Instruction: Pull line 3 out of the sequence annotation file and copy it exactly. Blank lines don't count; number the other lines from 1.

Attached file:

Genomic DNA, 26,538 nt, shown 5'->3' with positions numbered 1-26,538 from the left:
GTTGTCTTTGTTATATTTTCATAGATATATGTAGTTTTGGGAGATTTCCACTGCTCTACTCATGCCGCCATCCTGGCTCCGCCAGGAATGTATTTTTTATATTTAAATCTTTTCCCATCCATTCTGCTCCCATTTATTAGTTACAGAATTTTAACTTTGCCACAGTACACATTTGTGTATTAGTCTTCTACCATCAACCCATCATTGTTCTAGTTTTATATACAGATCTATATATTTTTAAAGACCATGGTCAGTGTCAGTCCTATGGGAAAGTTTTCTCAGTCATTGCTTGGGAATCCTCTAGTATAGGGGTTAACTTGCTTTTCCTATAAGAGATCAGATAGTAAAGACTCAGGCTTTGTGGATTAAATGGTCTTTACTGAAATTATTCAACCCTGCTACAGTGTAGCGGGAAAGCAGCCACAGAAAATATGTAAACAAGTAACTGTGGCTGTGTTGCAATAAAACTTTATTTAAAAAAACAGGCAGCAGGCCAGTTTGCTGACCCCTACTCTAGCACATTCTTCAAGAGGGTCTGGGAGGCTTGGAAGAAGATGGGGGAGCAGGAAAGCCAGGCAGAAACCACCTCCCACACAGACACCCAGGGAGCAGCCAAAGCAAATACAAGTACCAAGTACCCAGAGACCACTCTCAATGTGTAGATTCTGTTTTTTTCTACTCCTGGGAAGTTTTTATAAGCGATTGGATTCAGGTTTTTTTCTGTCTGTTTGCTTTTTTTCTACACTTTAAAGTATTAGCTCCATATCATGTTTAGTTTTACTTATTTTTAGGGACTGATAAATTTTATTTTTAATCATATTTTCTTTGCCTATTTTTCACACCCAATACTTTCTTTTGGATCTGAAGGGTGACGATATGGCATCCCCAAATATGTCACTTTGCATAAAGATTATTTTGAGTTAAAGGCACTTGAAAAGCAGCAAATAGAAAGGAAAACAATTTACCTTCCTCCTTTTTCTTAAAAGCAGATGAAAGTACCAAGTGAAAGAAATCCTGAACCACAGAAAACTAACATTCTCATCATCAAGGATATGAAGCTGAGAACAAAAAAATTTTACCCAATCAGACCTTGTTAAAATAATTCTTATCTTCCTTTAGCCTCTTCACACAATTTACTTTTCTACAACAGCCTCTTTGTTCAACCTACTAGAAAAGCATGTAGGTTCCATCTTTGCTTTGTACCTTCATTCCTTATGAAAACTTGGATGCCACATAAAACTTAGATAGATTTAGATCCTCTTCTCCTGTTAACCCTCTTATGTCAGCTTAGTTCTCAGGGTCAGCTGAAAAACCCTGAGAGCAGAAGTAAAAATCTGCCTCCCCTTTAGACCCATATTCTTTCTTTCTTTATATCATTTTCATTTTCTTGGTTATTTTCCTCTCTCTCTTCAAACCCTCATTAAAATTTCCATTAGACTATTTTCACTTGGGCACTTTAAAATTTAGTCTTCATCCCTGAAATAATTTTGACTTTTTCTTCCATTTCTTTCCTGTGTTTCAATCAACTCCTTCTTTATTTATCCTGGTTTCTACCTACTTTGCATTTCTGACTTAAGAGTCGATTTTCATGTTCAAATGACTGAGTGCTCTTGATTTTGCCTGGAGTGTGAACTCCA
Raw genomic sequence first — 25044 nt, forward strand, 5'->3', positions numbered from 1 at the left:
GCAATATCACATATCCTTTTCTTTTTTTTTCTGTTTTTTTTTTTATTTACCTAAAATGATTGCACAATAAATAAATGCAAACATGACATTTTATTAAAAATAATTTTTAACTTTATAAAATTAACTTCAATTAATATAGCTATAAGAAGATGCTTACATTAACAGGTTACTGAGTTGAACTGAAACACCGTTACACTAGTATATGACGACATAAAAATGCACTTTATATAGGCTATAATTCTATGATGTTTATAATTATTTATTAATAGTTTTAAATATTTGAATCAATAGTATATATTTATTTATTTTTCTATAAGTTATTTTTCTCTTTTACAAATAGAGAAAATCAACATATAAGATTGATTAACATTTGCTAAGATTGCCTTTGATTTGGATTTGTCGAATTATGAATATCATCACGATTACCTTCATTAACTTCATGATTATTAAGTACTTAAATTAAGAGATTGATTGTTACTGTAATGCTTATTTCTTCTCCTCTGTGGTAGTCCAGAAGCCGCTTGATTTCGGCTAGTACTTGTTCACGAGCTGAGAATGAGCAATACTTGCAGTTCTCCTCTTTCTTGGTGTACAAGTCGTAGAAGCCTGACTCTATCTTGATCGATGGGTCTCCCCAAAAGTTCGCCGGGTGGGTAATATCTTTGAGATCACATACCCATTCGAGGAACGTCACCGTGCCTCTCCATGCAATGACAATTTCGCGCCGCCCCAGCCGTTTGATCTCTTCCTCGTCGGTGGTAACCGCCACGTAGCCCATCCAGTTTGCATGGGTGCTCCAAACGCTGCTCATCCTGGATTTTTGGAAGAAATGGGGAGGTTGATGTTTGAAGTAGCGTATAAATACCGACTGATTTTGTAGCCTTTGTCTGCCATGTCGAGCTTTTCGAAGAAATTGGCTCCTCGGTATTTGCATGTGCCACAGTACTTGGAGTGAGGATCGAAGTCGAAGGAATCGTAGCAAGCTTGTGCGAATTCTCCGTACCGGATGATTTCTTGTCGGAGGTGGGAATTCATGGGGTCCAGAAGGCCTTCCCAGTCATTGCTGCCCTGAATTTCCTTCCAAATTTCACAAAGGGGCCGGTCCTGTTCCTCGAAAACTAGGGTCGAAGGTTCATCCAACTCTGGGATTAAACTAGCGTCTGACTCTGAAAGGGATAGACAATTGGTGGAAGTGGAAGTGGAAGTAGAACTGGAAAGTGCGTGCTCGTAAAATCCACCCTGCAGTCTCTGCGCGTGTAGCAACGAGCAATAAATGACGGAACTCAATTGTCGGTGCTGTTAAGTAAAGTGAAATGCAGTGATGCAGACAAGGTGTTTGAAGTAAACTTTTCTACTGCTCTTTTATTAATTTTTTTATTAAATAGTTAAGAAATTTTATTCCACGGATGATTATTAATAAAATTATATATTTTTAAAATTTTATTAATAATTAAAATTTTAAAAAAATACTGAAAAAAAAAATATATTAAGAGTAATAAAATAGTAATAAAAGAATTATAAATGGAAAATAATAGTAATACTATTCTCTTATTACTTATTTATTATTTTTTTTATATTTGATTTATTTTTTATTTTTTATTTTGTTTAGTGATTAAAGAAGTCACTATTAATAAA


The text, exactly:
Raw genomic sequence first — 25044 nt, forward strand, 5'->3', positions numbered from 1 at the left: